Bangor Daily News Slams Paul LePage for Mismanaging Opioid Crisis, Denying Access to Life-Saving Overdose Reversal Drug
A new article from the Bangor Daily News highlights Paul LePage’s years-long battle to block access to the life-saving overdose reversal drug naloxone, also known as Narcan.
New documents show that in 2018, when Maine’s maritime police agency wanted to allow its officers to carry naloxone, LePage blocked their access to the life-saving medication, saying naloxone “is fake security for drug addicts.” In 2016, LePage vetoed a bill expanding access to naloxone, saying it “does not save lives” but “merely extends them until the next overdose.”
“[LePage’s comments] made my heart stop because pretty much everything that he is saying in this note is fundamentally untrue,” said the Maine Recovery Advocacy Project’s Courtney Gary-Allen. “I couldn’t imagine a Maine on the front lines of the opiate crisis without the access to naloxone that we have today.”
Meanwhile, Gov. Janet Mills started a Narcan distribution program as attorney general, and as governor, she hired the state’s first point person on the opioid crisis and rolled out a plan to fight it.
According to the University of Maine, state-supplied naloxone has reversed nearly 4,300 overdoses from mid-2019 through May. Law enforcement officers helped save 327 overdose victims last year.
Read key excerpts from the article below.
After finding the deadly opioid fentanyl during a boat inspection, Maine’s maritime police agency was working in June 2018 on guidelines allowing officers to carry a life-saving overdose reversal drug.
Marine Patrol command staff asked the Maine State Police for a policy it implemented the previous year. Before they were done retrofitting those rules, Marine Resources Commissioner Patrick Keliher ran the idea by then-Gov. Paul LePage, who vetoed a 2016 bill expanding access to naloxone with a letter saying it “does not save lives” but “merely extends them until the next overdose.”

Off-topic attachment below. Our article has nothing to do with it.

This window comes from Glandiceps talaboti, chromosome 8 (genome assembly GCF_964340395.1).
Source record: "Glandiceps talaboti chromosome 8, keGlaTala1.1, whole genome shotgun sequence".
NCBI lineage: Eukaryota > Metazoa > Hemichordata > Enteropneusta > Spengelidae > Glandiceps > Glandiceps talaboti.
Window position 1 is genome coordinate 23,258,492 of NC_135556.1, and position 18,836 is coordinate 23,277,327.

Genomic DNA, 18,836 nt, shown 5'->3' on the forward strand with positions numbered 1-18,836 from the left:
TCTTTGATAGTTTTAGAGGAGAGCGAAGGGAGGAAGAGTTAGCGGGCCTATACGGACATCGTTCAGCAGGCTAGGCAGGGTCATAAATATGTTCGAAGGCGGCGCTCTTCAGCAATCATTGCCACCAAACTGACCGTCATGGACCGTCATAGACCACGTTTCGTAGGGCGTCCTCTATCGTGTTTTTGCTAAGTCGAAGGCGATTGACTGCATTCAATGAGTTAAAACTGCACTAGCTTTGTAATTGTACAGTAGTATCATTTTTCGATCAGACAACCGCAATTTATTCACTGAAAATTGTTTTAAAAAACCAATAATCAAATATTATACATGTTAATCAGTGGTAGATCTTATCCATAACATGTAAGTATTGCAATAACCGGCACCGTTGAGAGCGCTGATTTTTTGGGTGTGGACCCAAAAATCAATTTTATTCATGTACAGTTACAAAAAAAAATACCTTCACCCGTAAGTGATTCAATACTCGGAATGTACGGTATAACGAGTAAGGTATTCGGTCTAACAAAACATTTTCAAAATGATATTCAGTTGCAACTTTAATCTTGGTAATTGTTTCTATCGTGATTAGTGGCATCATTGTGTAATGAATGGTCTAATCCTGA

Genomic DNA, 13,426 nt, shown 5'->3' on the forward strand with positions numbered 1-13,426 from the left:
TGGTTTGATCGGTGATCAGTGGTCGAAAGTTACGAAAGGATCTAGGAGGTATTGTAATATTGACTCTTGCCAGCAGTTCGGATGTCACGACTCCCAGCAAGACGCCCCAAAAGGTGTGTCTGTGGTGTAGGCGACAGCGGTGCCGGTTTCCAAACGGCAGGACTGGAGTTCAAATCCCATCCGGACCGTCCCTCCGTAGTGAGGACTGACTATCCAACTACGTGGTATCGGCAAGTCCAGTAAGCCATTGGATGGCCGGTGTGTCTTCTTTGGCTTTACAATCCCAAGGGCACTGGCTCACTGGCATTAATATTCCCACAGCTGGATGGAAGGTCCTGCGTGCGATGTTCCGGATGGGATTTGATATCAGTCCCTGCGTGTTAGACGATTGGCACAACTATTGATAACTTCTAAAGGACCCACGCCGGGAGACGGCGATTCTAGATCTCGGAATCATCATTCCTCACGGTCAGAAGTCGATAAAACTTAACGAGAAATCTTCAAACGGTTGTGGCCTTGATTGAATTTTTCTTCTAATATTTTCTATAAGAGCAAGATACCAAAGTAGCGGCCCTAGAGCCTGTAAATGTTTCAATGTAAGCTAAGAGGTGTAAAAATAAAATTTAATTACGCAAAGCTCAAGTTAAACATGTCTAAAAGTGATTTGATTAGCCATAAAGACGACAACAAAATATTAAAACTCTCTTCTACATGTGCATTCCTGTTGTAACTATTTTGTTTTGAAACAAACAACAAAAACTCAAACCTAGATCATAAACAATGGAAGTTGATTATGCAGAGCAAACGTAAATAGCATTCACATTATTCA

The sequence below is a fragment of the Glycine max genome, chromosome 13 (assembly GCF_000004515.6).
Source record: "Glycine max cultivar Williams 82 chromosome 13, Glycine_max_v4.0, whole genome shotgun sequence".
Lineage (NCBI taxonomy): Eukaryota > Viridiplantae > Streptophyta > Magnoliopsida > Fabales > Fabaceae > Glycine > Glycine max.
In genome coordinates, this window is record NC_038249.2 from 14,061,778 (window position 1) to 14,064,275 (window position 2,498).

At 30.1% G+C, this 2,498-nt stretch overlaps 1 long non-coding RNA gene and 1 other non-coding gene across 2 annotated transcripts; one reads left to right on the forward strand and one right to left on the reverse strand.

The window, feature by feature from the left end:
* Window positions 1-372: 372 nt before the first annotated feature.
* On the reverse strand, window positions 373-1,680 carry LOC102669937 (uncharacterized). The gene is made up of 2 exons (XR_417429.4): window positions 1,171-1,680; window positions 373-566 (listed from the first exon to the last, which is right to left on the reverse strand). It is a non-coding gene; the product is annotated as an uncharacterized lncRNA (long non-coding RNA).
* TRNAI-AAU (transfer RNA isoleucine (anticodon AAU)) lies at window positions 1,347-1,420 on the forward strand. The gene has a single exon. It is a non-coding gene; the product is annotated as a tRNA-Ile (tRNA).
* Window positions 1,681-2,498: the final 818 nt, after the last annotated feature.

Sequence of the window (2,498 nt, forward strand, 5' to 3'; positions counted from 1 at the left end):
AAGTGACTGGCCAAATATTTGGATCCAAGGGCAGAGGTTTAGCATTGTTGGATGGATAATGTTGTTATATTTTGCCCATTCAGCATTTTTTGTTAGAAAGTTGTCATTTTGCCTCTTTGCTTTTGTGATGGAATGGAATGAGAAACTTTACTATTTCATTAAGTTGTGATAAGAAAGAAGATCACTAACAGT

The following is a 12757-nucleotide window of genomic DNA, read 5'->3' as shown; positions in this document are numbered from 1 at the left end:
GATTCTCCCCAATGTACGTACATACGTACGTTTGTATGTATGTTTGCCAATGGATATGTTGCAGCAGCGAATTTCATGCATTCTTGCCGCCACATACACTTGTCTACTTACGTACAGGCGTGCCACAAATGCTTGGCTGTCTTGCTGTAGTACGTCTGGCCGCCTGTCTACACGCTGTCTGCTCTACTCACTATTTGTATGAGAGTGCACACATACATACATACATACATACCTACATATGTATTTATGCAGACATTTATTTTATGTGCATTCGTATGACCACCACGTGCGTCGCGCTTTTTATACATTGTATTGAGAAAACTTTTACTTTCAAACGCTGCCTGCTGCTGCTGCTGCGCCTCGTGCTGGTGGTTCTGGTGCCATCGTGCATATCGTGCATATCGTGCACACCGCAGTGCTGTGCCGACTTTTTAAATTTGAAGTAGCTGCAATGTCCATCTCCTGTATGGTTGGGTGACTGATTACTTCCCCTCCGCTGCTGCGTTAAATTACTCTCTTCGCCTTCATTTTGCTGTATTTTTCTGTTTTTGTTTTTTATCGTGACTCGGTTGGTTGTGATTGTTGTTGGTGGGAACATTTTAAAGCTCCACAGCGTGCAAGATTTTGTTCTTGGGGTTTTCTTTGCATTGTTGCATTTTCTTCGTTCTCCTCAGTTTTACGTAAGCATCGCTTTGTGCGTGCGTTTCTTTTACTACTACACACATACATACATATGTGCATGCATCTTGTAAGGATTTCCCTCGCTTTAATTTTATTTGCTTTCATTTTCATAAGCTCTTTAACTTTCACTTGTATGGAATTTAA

An adviser relayed the idea to LePage, putting a piece of paper before him with options allowing him to accept the proposal, deny it or say he wanted to talk to Keliher. He chose the second.
“If Narcan was a one and done I would likely go along,” LePage wrote by hand. “But it is fake security for drug addicts.”
That rhetoric, contained in files housed at the Maine State Archives, mirrored what he had said publicly about naloxone, marketed under the brand name Narcan. It remains a clear example of state policy on the drug turning sharply on his whims.
Marine Patrol officers did not carry Narcan until May 2019, after Gov. Janet Mills took office and police were trained, a department spokesperson said. There is no record of the agency responding to an overdose between June 2018 and when the policy was implemented. The department did not respond to a question on encounters since then.
But state-supplied Narcan has reversed nearly 4,300 overdoses from mid-2019 through May, the University of Maine’s Margaret Chase Smith Policy Center says. Roughly 93 percent of Maine’s 8,000 overdoses in 2021 were not fatal, something the center attributes largely to Narcan distribution. Law enforcement officers helped save 327 overdose victims last year.
The former governor is running against Mills, a Democrat, in a November race also featuring independent Sam Hunkler. LePage’s campaign did not answer questions about the 2018 decision, including on whether the former governor’s feelings have changed on Narcan.
LePage’s 2018 note “made my heart stop because pretty much everything that he is saying in this note is fundamentally untrue,” said Courtney Gary-Allen, the organizing director for Maine Recovery Advocacy Project, a group that works on treatment access.
“I couldn’t imagine a Maine on the front lines of the opiate crisis without the access to naloxone that we have today,” Allen said.
The crisis morphed and escalated nationally during the LePage era. When he took office in 2011, prescription drugs dominated overdose deaths, but illicit ones like heroin and fentanyl overtook them as the state saw four straight years of rising deaths through 2017.
In 2017, he proposed a bill to require those revived by Narcan more than once to pay for it. Early the next year, pharmacy regulators approved rules raising the age limit to buy the drug from 18 to 21 after LePage said he would not sign off on them without changes. His administration slow-walked rulemaking on another Narcan bill passed in 2015.
LePage’s hostility to Narcan stands out on the national level. In 2019, the administration of former President Donald Trump, a Republican, took credit for expanding supply and noted a large bump in prescriptions after the surgeon general recommended more Americans carry it.
As attorney general in 2016, Mills started a Narcan distribution program. In the Blaine House, she hired the state’s first point person on the opioid crisis and rolled out a plan to fight it in the first two months of her tenure. The governor has not always shared advocates’ approach. In April, she threatened to veto a Good Samaritan bill before inking a compromise deal.
Allen, who was part of those negotiations, called Mills an ally despite some differences.